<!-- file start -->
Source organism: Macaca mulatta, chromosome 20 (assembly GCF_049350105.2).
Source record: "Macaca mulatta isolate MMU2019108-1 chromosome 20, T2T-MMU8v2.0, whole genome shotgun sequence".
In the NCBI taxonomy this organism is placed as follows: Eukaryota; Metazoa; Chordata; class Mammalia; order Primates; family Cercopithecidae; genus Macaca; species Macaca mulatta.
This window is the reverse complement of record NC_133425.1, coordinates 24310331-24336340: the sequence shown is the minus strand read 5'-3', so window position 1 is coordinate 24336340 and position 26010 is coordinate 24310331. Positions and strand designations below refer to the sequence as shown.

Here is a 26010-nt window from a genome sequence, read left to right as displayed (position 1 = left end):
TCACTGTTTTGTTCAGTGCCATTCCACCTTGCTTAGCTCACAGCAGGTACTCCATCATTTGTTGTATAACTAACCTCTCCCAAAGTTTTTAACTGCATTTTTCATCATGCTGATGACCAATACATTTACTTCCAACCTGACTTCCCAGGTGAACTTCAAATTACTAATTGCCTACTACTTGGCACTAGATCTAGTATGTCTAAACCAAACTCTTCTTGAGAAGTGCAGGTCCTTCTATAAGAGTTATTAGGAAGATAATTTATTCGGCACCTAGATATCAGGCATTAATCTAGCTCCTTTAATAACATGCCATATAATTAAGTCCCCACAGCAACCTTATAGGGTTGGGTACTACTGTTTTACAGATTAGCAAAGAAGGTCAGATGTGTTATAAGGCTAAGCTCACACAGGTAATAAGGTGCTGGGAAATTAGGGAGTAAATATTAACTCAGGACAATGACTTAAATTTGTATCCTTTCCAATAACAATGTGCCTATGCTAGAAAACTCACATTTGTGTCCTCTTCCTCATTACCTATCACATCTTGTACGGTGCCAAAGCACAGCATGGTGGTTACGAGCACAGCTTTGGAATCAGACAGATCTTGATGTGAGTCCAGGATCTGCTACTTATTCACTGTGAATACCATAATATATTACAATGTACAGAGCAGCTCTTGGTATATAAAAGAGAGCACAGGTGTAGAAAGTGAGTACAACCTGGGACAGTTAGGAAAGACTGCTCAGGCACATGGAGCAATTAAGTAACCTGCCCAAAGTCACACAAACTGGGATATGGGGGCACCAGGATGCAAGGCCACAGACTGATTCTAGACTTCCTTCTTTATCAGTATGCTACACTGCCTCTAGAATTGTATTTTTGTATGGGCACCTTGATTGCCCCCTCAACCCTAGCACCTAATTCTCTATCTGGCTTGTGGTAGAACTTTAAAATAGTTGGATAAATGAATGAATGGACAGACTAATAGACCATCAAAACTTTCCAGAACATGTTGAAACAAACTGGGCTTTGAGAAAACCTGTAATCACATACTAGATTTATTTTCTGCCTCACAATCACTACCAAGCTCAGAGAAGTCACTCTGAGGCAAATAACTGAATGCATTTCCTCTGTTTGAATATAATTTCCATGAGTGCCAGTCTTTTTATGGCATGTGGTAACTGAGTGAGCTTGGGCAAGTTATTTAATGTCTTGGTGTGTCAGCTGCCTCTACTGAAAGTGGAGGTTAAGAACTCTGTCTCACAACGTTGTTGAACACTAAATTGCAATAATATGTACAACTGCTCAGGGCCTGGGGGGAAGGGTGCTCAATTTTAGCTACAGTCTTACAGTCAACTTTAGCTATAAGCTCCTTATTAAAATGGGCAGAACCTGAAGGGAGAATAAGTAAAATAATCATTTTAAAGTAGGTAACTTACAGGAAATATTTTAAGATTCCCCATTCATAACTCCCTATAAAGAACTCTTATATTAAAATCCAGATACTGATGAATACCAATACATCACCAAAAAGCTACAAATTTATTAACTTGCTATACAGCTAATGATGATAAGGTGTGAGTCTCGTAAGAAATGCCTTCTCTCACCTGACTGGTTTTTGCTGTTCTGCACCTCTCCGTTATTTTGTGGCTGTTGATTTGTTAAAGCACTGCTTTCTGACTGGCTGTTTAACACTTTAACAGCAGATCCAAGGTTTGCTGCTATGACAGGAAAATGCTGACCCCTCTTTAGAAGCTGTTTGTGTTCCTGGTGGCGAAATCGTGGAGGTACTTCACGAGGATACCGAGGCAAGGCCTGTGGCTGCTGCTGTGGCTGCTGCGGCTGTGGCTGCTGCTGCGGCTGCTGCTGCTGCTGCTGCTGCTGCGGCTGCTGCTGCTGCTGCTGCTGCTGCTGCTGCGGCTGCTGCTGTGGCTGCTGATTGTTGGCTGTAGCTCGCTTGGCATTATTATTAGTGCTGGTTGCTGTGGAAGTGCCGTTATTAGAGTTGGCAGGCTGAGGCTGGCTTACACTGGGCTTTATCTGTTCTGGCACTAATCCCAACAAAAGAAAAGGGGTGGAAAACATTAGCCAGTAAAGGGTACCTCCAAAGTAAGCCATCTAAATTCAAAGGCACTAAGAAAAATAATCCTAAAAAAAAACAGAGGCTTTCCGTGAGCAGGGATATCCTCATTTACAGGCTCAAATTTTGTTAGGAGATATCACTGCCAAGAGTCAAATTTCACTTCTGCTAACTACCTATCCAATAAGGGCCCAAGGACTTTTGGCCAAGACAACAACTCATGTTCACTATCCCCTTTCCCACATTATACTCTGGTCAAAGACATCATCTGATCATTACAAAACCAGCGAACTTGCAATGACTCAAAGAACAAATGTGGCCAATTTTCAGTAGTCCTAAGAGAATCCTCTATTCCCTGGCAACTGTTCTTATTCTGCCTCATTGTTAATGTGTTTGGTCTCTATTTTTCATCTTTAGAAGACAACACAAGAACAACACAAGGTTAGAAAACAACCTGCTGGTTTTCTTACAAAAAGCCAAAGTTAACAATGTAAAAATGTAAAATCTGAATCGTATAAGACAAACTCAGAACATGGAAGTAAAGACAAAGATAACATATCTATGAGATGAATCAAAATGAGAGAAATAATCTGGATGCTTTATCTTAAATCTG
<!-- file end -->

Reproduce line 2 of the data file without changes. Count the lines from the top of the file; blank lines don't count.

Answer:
Source record: "Macaca mulatta isolate MMU2019108-1 chromosome 20, T2T-MMU8v2.0, whole genome shotgun sequence".